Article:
Cannabis is spreading quickly across the US, and as it does, many scientists are also exploring its potential benefits and pitfalls. When it comes to the latter, results are reassuringly sparse, but a new study shows that dopamine production in adolescent mice is affected by the repeated use of THC.
The debates around cannabis can get heated, especially as its medical usages are far more than anecdotally backed. The children are always a factor, though, and parents to police officers to scientists want to know: what does cannabis do to young brains?
Researcher Dr. Jeffrey Edwards from Brigham Young University spoke with Medical News Today about the new findings, published in the Journal of Neuroscience, on dopamine, GABA cells, THC and the developing brain.
Dr. Edwards and other researchers injected juvenile and adolescent mice with THC, marijuana’s superstar cannabinoid, to see how it impacted the ventral tegmental area (VTA) of their brains. The VTA has everything to do with rewards and contains both dopamine and GABA cells, which normally hinder VTA dopamine cells.
“Dopamine cell increased activity is thought to mediate reward,” said Dr. Edwards. “Thus, if these VTA inhibitory cells alter their activity it would alter the activity of the nearby dopamine cells and thus alter reward.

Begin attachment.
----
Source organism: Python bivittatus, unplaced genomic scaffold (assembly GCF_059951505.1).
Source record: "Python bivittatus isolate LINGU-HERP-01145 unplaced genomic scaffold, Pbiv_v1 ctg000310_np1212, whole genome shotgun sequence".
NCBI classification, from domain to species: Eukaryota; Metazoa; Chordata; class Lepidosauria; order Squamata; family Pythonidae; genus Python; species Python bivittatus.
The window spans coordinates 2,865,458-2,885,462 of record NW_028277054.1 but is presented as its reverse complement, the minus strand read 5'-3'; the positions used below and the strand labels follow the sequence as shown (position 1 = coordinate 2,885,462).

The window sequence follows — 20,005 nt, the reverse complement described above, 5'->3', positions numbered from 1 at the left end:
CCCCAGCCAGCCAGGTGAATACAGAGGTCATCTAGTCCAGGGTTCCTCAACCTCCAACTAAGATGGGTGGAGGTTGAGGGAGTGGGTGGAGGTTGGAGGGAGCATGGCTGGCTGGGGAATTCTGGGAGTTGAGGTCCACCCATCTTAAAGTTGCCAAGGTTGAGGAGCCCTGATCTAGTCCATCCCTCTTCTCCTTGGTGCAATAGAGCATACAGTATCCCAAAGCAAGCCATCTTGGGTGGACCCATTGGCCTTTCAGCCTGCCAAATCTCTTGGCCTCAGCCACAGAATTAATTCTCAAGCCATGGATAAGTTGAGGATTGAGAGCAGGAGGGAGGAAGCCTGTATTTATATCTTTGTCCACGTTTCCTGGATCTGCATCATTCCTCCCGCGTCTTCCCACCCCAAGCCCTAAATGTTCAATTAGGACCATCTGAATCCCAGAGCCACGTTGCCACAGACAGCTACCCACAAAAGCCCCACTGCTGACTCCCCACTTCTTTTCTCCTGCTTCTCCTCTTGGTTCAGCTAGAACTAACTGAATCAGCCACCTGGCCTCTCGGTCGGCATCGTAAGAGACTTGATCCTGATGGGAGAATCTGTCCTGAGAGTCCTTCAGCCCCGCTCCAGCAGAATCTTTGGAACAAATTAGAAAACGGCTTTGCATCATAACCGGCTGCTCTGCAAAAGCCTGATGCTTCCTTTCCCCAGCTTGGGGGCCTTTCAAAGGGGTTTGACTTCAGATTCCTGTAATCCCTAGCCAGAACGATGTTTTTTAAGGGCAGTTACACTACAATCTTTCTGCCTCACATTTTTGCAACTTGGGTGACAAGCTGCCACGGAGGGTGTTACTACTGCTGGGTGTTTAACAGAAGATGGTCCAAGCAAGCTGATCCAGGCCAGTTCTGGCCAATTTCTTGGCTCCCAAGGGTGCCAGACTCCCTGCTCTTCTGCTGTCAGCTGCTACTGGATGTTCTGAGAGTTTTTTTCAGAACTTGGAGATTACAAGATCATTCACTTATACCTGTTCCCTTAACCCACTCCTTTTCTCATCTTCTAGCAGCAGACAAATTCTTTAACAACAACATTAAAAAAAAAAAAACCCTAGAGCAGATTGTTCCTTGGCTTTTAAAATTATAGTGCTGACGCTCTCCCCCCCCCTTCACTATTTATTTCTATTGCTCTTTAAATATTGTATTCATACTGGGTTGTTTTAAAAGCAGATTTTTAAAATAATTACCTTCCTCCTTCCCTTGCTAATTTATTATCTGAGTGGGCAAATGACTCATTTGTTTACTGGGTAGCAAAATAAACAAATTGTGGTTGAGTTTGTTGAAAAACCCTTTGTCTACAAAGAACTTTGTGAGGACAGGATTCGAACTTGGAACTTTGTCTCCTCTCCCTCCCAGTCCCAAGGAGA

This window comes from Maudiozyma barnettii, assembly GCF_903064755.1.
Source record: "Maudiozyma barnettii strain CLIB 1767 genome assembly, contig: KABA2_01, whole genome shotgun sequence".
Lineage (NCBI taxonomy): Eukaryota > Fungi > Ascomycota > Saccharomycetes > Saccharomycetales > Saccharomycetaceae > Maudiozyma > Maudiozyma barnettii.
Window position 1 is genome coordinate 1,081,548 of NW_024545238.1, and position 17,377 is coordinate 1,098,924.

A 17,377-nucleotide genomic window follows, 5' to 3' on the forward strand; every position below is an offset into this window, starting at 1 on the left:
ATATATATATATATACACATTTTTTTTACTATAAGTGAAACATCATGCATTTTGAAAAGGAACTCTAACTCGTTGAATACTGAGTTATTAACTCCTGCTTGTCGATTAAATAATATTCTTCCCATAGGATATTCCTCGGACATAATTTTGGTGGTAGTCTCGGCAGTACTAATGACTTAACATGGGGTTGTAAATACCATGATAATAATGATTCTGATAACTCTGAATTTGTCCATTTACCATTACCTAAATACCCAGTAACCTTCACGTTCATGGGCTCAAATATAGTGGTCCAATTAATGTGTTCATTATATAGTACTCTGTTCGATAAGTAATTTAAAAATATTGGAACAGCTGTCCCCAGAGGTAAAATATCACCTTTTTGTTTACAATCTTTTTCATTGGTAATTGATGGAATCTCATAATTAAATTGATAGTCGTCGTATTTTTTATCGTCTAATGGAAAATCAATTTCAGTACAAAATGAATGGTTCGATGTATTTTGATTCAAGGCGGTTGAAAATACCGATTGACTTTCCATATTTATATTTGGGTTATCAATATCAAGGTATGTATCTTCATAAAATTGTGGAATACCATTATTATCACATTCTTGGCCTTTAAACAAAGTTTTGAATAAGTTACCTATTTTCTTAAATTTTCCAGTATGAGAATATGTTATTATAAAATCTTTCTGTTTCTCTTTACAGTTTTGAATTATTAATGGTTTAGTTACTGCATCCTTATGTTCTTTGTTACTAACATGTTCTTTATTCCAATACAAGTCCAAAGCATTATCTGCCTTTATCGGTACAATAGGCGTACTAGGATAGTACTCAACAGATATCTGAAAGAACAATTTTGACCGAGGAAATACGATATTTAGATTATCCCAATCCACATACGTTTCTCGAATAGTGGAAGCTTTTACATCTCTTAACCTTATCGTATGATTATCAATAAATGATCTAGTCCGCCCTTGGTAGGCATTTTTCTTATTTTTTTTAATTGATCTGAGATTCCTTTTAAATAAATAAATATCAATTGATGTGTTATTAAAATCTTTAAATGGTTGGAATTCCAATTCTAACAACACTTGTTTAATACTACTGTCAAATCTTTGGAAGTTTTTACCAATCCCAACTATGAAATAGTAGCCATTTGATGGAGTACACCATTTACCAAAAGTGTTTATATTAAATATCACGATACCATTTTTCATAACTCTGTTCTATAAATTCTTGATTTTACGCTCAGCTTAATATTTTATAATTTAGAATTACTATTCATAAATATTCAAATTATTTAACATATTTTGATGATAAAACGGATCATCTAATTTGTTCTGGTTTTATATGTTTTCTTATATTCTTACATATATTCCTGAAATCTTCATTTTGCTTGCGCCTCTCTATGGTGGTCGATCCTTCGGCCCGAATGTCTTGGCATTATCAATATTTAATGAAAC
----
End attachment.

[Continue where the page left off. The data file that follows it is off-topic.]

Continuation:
“The interesting part,” he added, “was that the receptor mediating this plasticity was CB1.” CB1 refers to the ‘cannabinoid receptor type 1,’ which becomes activated by plant-derived cannabinoids – like THC from cannabis.
Dr. Edwards also pointed out that it was important to take the ages of the mice into consideration, as, “adolescent humans have worse THC-induced outcomes compared to adults.”
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He went on to stipulate that adolescents that use THC may have lower IQs, decreased cognition and a higher chance of addiction as adults.
The next project for Dr. Edwards and team will be to see if THC has the same effects on the VTA of adult brains for comparison. No matter the results, nothing can take away from the massive medical usage of THC and other cannabinoids, even when administered to an adolescent who otherwise experiences multiple seizures or who battles debilitating anxiety.